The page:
From radical-enhanced to pure thermal ald of gallium and aluminium nitrides
Sourish Banerjee is a PhD student in the department of Integrated Devices and Systems (IDS). His supervisor prof.dr. D.J. Gravensteijn and his co-supervisor is dr. A.Y. Kovalgin are both from the faculty Electrical Engineering, Mathematics and Computer Science (EEMCS).
In order to continue the ever-increasing miniaturization trend of Silicon (Si)-based microelectronic components (such as microprocessor, memories and logic that are used for high-performance digital computing), in an era when we have almost fully-exploited the physical capabilities of Si, various other semiconductors that can potentially complement Si are being at present intensively researched.
Gallium nitride (GaN) and aluminium nitride (AlN) are so-called compound semiconductors which, in their monocrystalline form, have certain material properties superior to Si; e.g., direct and wider bandgap, high electron mobility and high breakdown field. However, the application of these semiconductors has been restricted to the opto-electronics and communication domains, such as light emitting diodes (LED) and high electron mobility transistors (HEMT). This is because, the progress of Si-based microelectronics (and associated process technology) has been propelled by the easy availability / ease-of-manufacturing of monocrystalline Si substrates, and the superb insulating property and interface qualities of silicon dioxide. These properties are exploited to fabricate transistors: the building block of digital electronics. In comparison, the substrates suitable for (Al)GaN-based electronics, such as bulk Al(GaN) crystals, SiC and Sapphire, have been prohibitively expensive to allow their mass-scale production, and also posed several challenges to achieve good material and electronic properties of the over-grown (Al)GaN layers. Therefore, whereas the Si-based microelectronic devices have become ubiquitous in every-day applications (e.g., smart-phones, internet-of-things, etc.), their (Al)GaN-counterparts have been limited mainly to opto-electronic applications, and the two technologies have barely crossed paths.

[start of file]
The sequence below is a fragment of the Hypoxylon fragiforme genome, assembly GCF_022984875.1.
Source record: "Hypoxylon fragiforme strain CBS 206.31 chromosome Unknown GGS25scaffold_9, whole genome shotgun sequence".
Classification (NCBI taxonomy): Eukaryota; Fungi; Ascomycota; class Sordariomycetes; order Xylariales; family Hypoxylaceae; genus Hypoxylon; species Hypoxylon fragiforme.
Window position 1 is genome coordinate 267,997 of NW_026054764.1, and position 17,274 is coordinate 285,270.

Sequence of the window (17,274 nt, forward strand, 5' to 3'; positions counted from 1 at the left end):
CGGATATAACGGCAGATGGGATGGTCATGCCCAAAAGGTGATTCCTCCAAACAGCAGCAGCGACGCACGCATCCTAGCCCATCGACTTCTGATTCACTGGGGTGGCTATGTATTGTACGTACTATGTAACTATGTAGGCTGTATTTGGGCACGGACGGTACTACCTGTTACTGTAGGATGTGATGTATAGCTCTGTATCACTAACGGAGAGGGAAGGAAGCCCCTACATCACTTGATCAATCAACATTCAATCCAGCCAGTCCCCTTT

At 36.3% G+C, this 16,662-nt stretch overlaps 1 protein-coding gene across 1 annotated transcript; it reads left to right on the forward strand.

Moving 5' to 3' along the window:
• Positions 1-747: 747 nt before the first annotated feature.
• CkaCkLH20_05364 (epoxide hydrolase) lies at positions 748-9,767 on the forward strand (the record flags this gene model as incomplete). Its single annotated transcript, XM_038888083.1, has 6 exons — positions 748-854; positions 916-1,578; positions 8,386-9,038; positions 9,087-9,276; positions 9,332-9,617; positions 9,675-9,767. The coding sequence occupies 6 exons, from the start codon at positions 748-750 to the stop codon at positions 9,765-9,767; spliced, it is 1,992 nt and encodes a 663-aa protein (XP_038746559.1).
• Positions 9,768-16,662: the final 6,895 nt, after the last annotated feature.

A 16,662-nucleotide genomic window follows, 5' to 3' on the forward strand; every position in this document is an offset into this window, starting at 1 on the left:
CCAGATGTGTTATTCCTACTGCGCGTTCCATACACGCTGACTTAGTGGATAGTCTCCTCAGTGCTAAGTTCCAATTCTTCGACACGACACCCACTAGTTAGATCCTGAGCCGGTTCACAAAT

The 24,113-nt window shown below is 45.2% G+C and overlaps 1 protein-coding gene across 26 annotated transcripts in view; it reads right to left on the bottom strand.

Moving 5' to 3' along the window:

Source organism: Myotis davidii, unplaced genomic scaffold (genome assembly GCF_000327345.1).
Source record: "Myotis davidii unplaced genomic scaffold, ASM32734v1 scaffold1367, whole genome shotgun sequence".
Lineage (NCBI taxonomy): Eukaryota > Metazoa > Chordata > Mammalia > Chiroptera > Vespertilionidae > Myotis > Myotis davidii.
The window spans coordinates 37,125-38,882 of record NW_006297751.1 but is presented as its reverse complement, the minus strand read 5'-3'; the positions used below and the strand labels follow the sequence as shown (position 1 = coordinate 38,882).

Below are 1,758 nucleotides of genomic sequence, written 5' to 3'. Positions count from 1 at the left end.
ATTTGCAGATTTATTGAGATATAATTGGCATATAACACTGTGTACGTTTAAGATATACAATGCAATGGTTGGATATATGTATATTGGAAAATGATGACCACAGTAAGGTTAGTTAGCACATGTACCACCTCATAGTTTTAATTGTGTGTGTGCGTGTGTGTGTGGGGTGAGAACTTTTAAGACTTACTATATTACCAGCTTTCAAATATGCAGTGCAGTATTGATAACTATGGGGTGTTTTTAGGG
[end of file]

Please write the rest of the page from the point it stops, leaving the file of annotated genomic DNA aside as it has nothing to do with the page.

Combining the power of the mature Si-based process technology with the superior material properties of (Al)GaN semiconductors on one platform potentially enables future microelectronic devices in accordance with the ‘More-than-Moore’ philosophy. In parallel, exploring the polycrystalline and thin film (i.e., thicknesses below a micron) versions of (Al)GaN is also attractive, since that helps to diversify their growth requirements and process conditions. For example, polycrystalline-(Al)GaN layers can be deposited on a large range of substrates, beyond Si (such as glass and plastic) and by several physical and chemical deposition techniques. Further, they can be deposited under a wide range of temperatures and using a variety of precursors. Finally, polycrystalline-(Al)GaN layers also enable the addition of foreign elements for tuning their material and electronic properties. All these above-mentioned features allow for the realization of a wide array of micro- and opto-electronic devices, beyond the traditional LED and HEMT applications.